• Farhang Jahanpour 09/28/2017 at 10:36 am

      Jeremy Corbyn’s speech at the Labor Party Conference was one of the most significant speeches by a leader of any political party in recent times. During the past couple of years he had to fight twice against his own Labor Party colleagues for his job, and he was the object of universal criticism and even ridicule by the rightwing press. The transformation from a beleaguered politician to the uncontested and much admired leader of the Labor Party is truly remarkable. The Labor Party now has more members than all the other British political parties combined, as well as being the largest political party in Europe. From totally underestimating his popularity, the press is now accusing him of leading a cult. This shows the degree of their desperation and panic.

      At a time when rightwing parties have given us Trump in America and the shambles of Brexit in Britain, when leading members of the Conservative Party are at war among themselves instead of finding a coherent formula for leaving the EU, on both sides of the Atlantic we need genuine progressive parties that enjoy the support of young people. With the unending wars, the widening gap between the rich and the poor, with President Trump now proposing to give massive tax cuts to the rich at the expense of workers, the unimaginable growth of the military-industrial complex, and the growing rate of public apathy, Corbyn is precisely what Britain needs. His success could also provide a lesson to the progressive parties in America that the answer is not Republican lite, but a genuine progressive party that creates a society for the many, not the few.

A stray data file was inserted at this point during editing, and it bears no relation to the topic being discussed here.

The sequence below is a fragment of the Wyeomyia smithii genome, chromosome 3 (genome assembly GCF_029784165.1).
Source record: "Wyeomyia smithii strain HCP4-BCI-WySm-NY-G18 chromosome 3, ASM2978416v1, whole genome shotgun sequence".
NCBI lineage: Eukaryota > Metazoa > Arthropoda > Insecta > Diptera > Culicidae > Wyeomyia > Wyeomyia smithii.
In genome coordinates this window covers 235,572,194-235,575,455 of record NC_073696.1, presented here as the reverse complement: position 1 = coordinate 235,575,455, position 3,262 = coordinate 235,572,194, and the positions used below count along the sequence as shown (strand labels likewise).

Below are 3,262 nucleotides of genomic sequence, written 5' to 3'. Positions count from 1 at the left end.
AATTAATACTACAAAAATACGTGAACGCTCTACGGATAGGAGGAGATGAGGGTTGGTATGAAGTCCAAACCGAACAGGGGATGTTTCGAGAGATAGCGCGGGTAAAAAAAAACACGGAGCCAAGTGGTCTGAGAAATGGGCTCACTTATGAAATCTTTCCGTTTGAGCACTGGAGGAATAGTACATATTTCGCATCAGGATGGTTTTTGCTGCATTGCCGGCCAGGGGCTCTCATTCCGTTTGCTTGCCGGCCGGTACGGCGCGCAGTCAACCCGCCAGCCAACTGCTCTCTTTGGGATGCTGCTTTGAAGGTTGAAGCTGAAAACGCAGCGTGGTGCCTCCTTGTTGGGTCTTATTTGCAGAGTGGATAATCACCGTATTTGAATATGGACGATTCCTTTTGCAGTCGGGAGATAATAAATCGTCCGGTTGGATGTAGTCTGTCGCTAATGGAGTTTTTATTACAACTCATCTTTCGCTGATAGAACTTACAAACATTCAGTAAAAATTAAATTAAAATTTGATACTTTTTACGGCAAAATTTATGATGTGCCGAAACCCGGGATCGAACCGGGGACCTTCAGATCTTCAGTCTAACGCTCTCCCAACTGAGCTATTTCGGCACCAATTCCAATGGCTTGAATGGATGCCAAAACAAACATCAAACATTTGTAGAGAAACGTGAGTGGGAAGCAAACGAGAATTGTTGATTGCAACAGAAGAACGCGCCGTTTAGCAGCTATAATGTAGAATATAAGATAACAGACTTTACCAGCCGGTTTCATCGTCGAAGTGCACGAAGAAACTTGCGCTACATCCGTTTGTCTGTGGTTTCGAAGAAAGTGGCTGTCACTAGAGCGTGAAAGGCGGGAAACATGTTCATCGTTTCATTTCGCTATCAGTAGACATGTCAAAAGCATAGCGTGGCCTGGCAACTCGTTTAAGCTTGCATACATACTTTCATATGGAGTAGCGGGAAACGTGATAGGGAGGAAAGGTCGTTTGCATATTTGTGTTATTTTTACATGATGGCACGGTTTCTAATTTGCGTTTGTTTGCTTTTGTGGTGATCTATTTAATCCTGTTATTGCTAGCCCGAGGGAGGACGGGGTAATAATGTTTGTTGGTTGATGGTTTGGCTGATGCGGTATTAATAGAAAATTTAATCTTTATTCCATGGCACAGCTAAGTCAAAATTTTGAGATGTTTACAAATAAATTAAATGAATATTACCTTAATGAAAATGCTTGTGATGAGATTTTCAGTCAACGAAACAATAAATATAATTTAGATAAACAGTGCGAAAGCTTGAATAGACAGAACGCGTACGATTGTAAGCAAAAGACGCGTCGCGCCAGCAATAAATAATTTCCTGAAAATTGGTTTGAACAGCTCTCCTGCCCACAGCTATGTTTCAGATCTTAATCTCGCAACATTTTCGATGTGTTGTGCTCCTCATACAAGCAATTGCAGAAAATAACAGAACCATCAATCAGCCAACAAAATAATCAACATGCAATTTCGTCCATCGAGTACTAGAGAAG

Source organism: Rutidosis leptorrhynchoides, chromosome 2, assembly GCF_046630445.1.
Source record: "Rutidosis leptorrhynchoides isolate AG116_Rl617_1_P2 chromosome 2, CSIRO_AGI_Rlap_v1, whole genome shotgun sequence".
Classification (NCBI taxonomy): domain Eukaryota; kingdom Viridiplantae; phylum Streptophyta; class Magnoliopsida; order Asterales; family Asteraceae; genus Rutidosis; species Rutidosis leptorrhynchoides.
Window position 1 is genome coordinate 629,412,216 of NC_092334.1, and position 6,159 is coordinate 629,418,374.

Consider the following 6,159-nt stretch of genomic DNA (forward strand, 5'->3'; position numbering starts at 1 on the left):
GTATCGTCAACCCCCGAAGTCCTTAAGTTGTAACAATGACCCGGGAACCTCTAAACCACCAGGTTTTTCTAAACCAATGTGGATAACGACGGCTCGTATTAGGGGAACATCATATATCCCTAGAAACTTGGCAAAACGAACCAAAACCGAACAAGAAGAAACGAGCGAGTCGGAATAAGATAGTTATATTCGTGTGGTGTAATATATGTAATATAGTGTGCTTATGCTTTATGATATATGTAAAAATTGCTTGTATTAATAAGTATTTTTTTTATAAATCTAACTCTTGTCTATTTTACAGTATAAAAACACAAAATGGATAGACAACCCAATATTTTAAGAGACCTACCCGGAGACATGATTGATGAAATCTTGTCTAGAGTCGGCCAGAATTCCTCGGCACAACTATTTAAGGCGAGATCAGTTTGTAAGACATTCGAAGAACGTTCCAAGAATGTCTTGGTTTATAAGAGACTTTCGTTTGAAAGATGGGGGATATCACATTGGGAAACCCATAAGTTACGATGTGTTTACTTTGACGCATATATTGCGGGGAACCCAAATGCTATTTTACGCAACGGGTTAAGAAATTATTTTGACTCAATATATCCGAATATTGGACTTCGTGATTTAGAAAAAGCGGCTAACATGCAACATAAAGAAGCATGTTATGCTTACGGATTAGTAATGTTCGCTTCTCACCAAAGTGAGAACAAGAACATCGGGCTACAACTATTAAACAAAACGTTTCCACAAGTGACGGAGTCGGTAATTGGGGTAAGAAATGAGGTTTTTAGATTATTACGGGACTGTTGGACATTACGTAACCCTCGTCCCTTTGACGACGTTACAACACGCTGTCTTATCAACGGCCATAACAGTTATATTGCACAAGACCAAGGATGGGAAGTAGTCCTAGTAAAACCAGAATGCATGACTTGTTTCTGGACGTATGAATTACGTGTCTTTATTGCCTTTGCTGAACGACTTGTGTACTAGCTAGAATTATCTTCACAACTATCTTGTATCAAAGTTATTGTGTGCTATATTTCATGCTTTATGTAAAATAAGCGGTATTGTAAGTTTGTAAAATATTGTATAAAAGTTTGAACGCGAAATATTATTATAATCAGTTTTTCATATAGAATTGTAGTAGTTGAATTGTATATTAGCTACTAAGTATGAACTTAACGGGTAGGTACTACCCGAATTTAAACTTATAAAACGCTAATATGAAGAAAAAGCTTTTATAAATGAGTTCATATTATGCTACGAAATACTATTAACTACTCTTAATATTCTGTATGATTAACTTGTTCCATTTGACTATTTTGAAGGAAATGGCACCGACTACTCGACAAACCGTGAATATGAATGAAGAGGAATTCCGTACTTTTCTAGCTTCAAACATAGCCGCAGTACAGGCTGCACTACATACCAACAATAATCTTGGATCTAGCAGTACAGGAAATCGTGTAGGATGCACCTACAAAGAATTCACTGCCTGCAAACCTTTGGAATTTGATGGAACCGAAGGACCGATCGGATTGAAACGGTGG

• Saudi King seeks Recognition for letting Women Drive, a basic right
    • Farhang Jahanpour 09/27/2017 at 11:59 am

      While allowing women to drive is a positive move, the Saudi government should no be allowed to use it as a propaganda ploy to divert attention from many other aspects of the regime’s behavior, such as the devastating war in Yemen, its propagation of strict Wahhabi tenets among Muslims in other countries, and its hostile attitude towards the Shi’as and the followers of other religions, etc. It should be interesting to see how the more conservative Saudis will react to this decree. Even this minor move, which will not come into effect till next June, has already given rise to a great deal of opposition.

      The problem is that the base in Saudi Arabia is even more conservative than the members of the ruling elite, but the government is trying to assert its authority and limit the power of the clerics in public life. According to the Guardian, a Saudi cleric who said that women should not drive because their brains shrink to a quarter of the size of a man’s when they go shopping has been banned from preaching. link to theguardian.com